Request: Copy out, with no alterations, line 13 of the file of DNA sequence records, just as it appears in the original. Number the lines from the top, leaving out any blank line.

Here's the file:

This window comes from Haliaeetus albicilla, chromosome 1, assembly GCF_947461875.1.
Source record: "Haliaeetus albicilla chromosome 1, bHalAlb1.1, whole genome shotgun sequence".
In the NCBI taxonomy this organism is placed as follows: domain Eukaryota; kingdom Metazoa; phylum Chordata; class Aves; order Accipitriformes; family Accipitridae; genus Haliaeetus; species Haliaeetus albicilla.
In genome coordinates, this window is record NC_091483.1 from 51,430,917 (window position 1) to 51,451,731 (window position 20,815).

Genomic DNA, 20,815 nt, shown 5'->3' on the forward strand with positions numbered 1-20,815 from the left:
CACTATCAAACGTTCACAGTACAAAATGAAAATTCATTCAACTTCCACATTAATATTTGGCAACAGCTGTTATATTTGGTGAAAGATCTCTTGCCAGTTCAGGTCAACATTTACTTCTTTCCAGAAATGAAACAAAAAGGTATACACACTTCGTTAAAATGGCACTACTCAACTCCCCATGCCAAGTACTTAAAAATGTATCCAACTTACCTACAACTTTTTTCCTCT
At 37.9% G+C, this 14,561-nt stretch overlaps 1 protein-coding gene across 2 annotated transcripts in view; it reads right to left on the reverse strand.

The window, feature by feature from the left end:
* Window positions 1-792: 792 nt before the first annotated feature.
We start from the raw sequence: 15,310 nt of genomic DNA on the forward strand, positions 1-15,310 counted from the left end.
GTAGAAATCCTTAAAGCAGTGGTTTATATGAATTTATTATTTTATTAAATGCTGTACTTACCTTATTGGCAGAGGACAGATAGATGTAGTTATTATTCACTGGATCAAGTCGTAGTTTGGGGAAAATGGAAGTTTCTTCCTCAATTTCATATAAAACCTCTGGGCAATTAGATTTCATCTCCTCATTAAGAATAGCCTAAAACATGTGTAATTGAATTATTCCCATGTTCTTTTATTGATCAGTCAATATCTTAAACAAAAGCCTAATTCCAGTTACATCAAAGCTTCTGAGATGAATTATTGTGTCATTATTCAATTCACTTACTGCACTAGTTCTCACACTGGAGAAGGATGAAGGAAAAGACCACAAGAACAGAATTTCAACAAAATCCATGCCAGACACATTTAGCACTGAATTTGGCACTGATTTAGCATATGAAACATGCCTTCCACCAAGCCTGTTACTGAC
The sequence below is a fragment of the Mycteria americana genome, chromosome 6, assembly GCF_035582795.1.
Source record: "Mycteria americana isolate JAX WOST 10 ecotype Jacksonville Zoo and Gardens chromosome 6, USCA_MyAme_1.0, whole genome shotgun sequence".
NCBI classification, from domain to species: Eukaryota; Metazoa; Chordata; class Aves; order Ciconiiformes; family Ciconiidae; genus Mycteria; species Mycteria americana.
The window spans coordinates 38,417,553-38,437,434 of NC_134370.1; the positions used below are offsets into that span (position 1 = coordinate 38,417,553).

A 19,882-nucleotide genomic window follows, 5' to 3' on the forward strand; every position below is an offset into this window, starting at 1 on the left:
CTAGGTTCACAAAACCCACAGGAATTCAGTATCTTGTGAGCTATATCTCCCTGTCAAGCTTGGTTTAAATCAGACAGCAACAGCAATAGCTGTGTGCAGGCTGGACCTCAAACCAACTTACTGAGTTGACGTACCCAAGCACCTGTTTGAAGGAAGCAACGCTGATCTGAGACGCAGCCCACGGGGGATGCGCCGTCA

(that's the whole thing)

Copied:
Source record: "Mycteria americana isolate JAX WOST 10 ecotype Jacksonville Zoo and Gardens chromosome 6, USCA_MyAme_1.0, whole genome shotgun sequence".